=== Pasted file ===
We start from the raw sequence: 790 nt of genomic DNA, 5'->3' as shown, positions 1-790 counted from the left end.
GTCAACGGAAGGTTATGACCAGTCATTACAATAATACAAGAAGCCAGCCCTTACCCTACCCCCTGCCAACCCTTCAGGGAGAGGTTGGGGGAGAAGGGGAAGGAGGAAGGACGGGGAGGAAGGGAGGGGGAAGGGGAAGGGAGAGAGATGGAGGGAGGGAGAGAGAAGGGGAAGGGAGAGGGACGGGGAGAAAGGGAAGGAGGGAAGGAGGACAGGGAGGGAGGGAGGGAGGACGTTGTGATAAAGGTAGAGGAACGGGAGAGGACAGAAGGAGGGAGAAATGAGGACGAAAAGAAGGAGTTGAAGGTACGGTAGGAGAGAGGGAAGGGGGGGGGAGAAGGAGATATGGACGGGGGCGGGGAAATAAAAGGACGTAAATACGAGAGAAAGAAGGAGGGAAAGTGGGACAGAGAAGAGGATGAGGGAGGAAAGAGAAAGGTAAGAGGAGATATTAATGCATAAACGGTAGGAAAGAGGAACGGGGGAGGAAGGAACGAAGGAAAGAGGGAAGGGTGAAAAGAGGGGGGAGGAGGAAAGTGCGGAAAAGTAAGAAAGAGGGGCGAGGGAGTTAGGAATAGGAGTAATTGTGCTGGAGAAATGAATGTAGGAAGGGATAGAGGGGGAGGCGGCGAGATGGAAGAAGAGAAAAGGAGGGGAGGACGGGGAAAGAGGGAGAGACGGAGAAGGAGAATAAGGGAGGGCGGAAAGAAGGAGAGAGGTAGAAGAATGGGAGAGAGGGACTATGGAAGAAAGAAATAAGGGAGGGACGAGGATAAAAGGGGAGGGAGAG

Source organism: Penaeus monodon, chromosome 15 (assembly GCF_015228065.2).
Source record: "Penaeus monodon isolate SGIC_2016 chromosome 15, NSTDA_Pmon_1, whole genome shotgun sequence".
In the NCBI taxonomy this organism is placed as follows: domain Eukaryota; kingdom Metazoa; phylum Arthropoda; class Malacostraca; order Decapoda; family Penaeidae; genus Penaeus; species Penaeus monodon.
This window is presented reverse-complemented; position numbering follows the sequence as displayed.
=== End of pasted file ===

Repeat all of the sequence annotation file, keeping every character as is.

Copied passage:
We start from the raw sequence: 790 nt of genomic DNA, 5'->3' as shown, positions 1-790 counted from the left end.
GTCAACGGAAGGTTATGACCAGTCATTACAATAATACAAGAAGCCAGCCCTTACCCTACCCCCTGCCAACCCTTCAGGGAGAGGTTGGGGGAGAAGGGGAAGGAGGAAGGACGGGGAGGAAGGGAGGGGGAAGGGGAAGGGAGAGAGATGGAGGGAGGGAGAGAGAAGGGGAAGGGAGAGGGACGGGGAGAAAGGGAAGGAGGGAAGGAGGACAGGGAGGGAGGGAGGGAGGACGTTGTGATAAAGGTAGAGGAACGGGAGAGGACAGAAGGAGGGAGAAATGAGGACGAAAAGAAGGAGTTGAAGGTACGGTAGGAGAGAGGGAAGGGGGGGGGAGAAGGAGATATGGACGGGGGCGGGGAAATAAAAGGACGTAAATACGAGAGAAAGAAGGAGGGAAAGTGGGACAGAGAAGAGGATGAGGGAGGAAAGAGAAAGGTAAGAGGAGATATTAATGCATAAACGGTAGGAAAGAGGAACGGGGGAGGAAGGAACGAAGGAAAGAGGGAAGGGTGAAAAGAGGGGGGAGGAGGAAAGTGCGGAAAAGTAAGAAAGAGGGGCGAGGGAGTTAGGAATAGGAGTAATTGTGCTGGAGAAATGAATGTAGGAAGGGATAGAGGGGGAGGCGGCGAGATGGAAGAAGAGAAAAGGAGGGGAGGACGGGGAAAGAGGGAGAGACGGAGAAGGAGAATAAGGGAGGGCGGAAAGAAGGAGAGAGGTAGAAGAATGGGAGAGAGGGACTATGGAAGAAAGAAATAAGGGAGGGACGAGGATAAAAGGGGAGGGAGAG

Source organism: Penaeus monodon, chromosome 15 (assembly GCF_015228065.2).
Source record: "Penaeus monodon isolate SGIC_2016 chromosome 15, NSTDA_Pmon_1, whole genome shotgun sequence".
In the NCBI taxonomy this organism is placed as follows: domain Eukaryota; kingdom Metazoa; phylum Arthropoda; class Malacostraca; order Decapoda; family Penaeidae; genus Penaeus; species Penaeus monodon.
This window is presented reverse-complemented; position numbering follows the sequence as displayed.